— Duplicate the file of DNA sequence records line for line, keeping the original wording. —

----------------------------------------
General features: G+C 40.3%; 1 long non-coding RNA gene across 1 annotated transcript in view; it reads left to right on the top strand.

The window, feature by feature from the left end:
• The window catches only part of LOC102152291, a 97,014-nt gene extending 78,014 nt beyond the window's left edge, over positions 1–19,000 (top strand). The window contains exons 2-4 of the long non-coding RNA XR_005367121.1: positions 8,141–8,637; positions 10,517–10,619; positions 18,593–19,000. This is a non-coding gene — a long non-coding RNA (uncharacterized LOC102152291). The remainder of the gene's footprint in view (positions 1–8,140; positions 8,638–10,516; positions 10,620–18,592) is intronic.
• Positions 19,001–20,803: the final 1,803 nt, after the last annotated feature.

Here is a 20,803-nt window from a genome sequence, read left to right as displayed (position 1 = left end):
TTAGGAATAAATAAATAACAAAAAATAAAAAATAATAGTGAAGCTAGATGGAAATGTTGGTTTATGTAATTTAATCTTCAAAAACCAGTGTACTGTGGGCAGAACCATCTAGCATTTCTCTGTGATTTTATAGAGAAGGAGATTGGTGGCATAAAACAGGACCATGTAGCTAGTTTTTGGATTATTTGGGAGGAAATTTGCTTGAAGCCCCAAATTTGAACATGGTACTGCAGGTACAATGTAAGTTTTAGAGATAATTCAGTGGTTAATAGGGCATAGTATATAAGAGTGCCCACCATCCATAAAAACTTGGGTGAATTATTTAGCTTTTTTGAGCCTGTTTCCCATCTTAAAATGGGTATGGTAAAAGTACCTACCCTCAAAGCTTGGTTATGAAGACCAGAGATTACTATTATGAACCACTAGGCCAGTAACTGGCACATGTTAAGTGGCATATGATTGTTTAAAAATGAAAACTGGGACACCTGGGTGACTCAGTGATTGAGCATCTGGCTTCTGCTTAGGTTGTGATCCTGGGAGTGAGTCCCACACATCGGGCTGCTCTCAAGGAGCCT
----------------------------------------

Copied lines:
General features: G+C 40.3%; 1 long non-coding RNA gene across 1 annotated transcript in view; it reads left to right on the top strand.

The window, feature by feature from the left end:
• The window catches only part of LOC102152291, a 97,014-nt gene extending 78,014 nt beyond the window's left edge, over positions 1–19,000 (top strand). The window contains exons 2-4 of the long non-coding RNA XR_005367121.1: positions 8,141–8,637; positions 10,517–10,619; positions 18,593–19,000. This is a non-coding gene — a long non-coding RNA (uncharacterized LOC102152291). The remainder of the gene's footprint in view (positions 1–8,140; positions 8,638–10,516; positions 10,620–18,592) is intronic.
• Positions 19,001–20,803: the final 1,803 nt, after the last annotated feature.

Here is a 20,803-nt window from a genome sequence, read left to right as displayed (position 1 = left end):
TTAGGAATAAATAAATAACAAAAAATAAAAAATAATAGTGAAGCTAGATGGAAATGTTGGTTTATGTAATTTAATCTTCAAAAACCAGTGTACTGTGGGCAGAACCATCTAGCATTTCTCTGTGATTTTATAGAGAAGGAGATTGGTGGCATAAAACAGGACCATGTAGCTAGTTTTTGGATTATTTGGGAGGAAATTTGCTTGAAGCCCCAAATTTGAACATGGTACTGCAGGTACAATGTAAGTTTTAGAGATAATTCAGTGGTTAATAGGGCATAGTATATAAGAGTGCCCACCATCCATAAAAACTTGGGTGAATTATTTAGCTTTTTTGAGCCTGTTTCCCATCTTAAAATGGGTATGGTAAAAGTACCTACCCTCAAAGCTTGGTTATGAAGACCAGAGATTACTATTATGAACCACTAGGCCAGTAACTGGCACATGTTAAGTGGCATATGATTGTTTAAAAATGAAAACTGGGACACCTGGGTGACTCAGTGATTGAGCATCTGGCTTCTGCTTAGGTTGTGATCCTGGGAGTGAGTCCCACACATCGGGCTGCTCTCAAGGAGCCT